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Continuous improvement has been adopted into PP Control & Automation’s culture for a significant amount of time. The early 90s were particularly important after the business went into partnership with Mazak, a global machine tool builder. That relationship is now approaching its 30th year.
The business quickly grasped the importance of learning from others, and this was especially true when work with Mazak began. Adopting and then fine-tuning Japanese manufacturing disciplines gave PP C&A the foundation to come through recessions and take advantage of new global opportunities.
It taught the business so many things – the importance of being surrounded by the right experts and investing in your staff – you must keep developing people and rewarding their commitment. It is those very people working with continuous improvement coordinators, trainers and systems that will keep increasing customer value, reducing waste, and optimising operations.
An in-house training school was founded at the start of the millennium and the company has invested a significant amount of time developing its training processes, in both the technical requirements and the tools required for continuous improvement.
Before moving to the continuous improvement department in 2014, Scott Ward, now PP C&A’s Continuous Improvement & Training Coordinator had worked in a production role and seen first-hand the impact that accelerating the focus on people and processes had on the business.
Since then, Scott can reflect on several ways the business has committed to never standing still, but we’ve asked him to reflect on close to 10 years of involvement in the department and select just five of his personal favourite moments.
Here they are in chronological order…
Back in 2014 when I moved from a production role at PP C&A to becoming a member of continuous improvement, the department was going through a transition of external business development to focus even more intently on internal processes.
Like the years prior when we partnered with Mazak, we sought the knowledge and experiences gained from our relationships with exemplary clients to improve and refine best practices in our own organisation.
This included engaging the workforce on tried and tested lean practices, and employees enrolled in our ‘Success through Excellence’ programme.
The programme involved class-based learning where cohorts develop in subjects such as standardised work, line balancing, and practical problem-solving, amongst many other continuous improvement topics. After a week of training, they are tasked with applying new knowledge and skills through demonstrated practice and improvement projects within the business.
For me this was a wonderful introduction to the world of CI, and an amazing opportunity to spend time with our workforce in a focused way, designed to identify and understand their issues and work collaboratively to make improvements.
I was particularly passionate about this element of my role with PP C&A and still am almost 10 years on.
There is nothing more rewarding in my role than providing someone with the tools and knowledge to make improvements and see them engaged in projects. But so often in the world of manufacturing, improvements go unnoticed and uncelebrated.
Route 6% which started life as an annual company target to make time and cost savings has evolved significantly over the years.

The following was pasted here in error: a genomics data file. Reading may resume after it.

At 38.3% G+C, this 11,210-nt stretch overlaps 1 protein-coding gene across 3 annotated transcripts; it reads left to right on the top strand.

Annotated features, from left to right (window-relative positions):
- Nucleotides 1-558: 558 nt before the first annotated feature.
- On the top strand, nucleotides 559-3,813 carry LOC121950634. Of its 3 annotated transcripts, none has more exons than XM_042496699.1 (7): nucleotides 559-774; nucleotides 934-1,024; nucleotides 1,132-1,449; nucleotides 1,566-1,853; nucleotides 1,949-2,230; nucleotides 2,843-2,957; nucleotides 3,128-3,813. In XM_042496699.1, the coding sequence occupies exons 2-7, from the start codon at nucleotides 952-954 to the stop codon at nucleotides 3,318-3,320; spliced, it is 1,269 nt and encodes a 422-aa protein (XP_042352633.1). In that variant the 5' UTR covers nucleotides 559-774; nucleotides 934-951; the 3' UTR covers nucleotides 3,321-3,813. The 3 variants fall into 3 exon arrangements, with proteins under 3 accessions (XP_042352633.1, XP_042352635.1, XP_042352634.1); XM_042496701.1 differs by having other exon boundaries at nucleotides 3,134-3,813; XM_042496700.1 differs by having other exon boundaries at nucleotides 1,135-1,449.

It started with an exercise in simplification and asking employees how best to capture their improvements. The result was exactly what we set out to achieve – something simple. The solution was a ‘before and after’ form. It was given the tilte of ‘Route 6 Pro-Forma’.
From this, our workforce has been able to document and capture the benefits of their projects and improvements, explaining the problem and then what they did to improve it, and importantly, how much time it will save. We can then use this data to quantify an improvement as a cost saving.
We can then recognise and celebrate these results with those involved. Recognition started with a pin badge for all involved in driving improvements. And there’s nothing quite like a pin badge – as simple as it is, it became a symbol of pride in an important achievement, it represented the idea and the ownership of that idea that made a difference.
We soon discovered that people wanted more. Not more than a simple pin badge, but more badges! So, having started with a red pin, we then introduced blue, green, purple, and orange. It created healthy competition and seeing people emblazoned with every pin was something special. Showing that they were part of continuous improvement activities and taking it seriously was proof that we were developing the right people and culture.
Badges took a hiatus for a while but they’re back again with two new initiatives that launch this very month. After the original pin badge reward idea, we moved onto a reward scheme which is still in place today.
Everyone, no matter how big or small their contribution to an improvement within the business get thanked and rewarded through the scheme which uses an app much like the latest supermarket reward cards.
The more projects that people are involved in, the more points they get attributed to their reward card and those points can be redeemed for rewards such as chocolates, cinema vouchers, gift cards and so on.
I have always been proud of the training we provide and the commitment to giving everyone an opportunity to be involved with continues improvement. But to really capture what it is we offer, bring even better structure to it, and showcase our efforts; we needed something distinctive – something that differentiated PP C&A and led the way in the approach to continuous improvement, setting an example throughout the whole UK manufacturing community.
That structure and distinction was captured with the launch of Bright Sparks University in July of last year.